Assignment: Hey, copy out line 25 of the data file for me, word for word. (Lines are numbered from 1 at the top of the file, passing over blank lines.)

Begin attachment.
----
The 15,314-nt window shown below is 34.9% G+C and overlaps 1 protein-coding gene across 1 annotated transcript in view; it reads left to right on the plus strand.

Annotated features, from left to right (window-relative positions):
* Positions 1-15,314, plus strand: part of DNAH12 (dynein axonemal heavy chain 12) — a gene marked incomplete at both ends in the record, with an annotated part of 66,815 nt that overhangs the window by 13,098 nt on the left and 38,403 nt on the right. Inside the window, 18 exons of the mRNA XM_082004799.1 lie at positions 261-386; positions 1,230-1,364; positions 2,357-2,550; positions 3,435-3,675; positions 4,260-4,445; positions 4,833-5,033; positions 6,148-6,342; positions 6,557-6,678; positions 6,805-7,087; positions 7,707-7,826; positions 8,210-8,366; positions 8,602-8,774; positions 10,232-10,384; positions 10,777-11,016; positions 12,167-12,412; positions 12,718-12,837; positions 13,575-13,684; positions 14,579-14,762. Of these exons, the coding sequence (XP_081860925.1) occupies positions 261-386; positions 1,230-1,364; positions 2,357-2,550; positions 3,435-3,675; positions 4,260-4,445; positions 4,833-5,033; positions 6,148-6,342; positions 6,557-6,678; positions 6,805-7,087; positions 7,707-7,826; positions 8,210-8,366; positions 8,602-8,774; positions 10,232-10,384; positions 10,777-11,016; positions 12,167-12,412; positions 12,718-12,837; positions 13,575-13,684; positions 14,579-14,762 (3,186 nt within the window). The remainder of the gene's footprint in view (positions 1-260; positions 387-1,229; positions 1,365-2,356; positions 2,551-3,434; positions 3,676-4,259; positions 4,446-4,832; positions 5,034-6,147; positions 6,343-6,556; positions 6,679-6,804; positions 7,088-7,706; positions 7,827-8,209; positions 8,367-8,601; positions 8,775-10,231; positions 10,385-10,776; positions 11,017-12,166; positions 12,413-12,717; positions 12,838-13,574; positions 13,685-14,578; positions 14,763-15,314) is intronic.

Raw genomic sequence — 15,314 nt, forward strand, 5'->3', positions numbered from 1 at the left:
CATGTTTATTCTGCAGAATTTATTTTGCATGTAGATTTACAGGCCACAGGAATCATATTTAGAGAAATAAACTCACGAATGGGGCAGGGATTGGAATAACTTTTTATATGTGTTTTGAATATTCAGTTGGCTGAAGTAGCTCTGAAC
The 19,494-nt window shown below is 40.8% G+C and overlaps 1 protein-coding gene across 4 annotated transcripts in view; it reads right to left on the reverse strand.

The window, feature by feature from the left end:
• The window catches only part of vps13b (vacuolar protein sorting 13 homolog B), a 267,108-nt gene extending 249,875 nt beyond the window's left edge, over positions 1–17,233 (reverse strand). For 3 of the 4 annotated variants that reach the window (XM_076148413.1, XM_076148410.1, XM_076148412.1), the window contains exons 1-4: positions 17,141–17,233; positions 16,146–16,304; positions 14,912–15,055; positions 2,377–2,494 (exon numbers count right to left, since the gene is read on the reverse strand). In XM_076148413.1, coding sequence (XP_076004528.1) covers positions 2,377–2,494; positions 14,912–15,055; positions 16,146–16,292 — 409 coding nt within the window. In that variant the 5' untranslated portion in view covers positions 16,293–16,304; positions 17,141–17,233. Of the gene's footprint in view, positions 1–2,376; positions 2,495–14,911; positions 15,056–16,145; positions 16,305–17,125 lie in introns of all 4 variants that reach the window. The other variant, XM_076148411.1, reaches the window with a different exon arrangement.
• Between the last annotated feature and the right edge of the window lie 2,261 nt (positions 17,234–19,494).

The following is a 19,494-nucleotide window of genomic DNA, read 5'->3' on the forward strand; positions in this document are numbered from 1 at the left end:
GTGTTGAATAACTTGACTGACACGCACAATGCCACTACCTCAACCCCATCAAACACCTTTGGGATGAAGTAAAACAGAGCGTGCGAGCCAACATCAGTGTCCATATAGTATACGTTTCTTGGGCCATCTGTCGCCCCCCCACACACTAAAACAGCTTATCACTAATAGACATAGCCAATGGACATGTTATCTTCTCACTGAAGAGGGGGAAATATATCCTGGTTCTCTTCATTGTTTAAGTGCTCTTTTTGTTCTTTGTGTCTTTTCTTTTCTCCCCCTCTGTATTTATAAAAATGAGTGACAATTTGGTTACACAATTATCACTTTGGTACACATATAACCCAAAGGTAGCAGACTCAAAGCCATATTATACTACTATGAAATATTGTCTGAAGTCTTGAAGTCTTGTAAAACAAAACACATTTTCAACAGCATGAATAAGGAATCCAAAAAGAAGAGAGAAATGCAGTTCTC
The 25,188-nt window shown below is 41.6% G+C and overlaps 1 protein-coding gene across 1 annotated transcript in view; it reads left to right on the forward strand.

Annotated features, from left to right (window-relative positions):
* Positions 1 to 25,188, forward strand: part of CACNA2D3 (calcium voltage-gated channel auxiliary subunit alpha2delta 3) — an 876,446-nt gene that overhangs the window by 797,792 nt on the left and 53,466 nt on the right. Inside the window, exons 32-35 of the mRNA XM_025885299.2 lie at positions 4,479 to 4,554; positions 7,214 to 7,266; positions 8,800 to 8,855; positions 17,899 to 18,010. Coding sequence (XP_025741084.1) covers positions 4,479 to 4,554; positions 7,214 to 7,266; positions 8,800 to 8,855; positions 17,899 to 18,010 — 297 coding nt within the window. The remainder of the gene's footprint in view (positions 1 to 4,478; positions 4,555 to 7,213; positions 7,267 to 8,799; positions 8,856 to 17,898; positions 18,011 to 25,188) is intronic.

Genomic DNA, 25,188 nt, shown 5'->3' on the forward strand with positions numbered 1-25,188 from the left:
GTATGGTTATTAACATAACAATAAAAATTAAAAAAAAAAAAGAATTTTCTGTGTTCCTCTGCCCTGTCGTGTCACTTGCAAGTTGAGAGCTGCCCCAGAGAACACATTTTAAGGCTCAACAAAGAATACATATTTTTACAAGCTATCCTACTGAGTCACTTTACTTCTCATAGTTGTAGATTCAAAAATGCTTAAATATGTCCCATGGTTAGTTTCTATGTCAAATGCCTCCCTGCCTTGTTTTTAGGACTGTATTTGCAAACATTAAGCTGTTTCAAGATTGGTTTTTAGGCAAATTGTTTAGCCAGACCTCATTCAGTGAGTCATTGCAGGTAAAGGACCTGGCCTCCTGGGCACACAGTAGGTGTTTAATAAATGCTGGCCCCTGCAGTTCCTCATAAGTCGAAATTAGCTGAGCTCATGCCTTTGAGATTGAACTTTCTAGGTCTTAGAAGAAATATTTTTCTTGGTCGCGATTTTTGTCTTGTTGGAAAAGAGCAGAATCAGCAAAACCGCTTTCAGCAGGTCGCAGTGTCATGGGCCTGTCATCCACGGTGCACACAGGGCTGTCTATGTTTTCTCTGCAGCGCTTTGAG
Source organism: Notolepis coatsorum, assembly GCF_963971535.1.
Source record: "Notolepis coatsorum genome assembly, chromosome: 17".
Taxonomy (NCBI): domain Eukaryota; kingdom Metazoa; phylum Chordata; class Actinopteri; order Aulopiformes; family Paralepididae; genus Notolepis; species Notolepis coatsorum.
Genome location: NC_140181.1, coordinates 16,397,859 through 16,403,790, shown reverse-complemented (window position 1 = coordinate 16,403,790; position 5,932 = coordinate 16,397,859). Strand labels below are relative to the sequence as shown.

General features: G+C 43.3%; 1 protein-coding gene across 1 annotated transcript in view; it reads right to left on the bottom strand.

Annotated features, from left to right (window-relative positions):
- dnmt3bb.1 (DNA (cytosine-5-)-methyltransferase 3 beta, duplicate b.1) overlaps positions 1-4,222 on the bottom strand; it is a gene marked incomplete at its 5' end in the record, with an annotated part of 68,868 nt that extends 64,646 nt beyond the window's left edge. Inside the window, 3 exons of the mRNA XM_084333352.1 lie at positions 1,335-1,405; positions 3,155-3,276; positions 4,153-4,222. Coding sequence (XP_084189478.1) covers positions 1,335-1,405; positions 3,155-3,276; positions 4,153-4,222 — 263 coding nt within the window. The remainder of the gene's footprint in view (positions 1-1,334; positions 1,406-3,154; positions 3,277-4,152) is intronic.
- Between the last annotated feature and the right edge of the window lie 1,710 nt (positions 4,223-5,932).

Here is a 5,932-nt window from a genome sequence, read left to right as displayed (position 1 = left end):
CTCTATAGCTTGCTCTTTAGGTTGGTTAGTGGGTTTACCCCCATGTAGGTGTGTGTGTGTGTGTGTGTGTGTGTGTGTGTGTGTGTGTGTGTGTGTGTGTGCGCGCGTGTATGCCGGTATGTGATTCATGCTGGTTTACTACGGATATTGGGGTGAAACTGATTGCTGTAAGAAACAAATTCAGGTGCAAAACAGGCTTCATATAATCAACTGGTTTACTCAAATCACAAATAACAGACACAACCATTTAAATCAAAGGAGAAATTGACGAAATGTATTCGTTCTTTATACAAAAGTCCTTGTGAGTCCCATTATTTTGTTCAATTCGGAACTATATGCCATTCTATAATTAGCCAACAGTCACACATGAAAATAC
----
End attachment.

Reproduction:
Here is a 5,932-nt window from a genome sequence, read left to right as displayed (position 1 = left end):